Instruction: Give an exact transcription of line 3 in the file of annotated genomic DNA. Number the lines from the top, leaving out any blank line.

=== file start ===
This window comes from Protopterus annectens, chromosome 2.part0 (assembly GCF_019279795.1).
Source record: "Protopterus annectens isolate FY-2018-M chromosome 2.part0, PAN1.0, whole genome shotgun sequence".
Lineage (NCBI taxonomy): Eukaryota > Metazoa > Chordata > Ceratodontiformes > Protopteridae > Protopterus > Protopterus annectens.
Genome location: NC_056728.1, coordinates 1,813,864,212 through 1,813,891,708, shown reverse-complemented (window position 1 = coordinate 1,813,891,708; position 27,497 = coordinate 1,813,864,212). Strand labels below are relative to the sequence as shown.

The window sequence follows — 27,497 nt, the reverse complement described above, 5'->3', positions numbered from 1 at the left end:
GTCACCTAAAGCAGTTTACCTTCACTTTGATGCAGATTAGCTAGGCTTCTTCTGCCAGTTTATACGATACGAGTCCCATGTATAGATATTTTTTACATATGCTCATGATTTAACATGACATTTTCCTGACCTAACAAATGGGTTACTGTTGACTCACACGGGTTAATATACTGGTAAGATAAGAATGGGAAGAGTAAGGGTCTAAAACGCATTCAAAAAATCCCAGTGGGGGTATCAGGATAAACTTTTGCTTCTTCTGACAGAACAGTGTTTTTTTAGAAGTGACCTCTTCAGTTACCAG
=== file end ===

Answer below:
Lineage (NCBI taxonomy): Eukaryota > Metazoa > Chordata > Ceratodontiformes > Protopteridae > Protopterus > Protopterus annectens.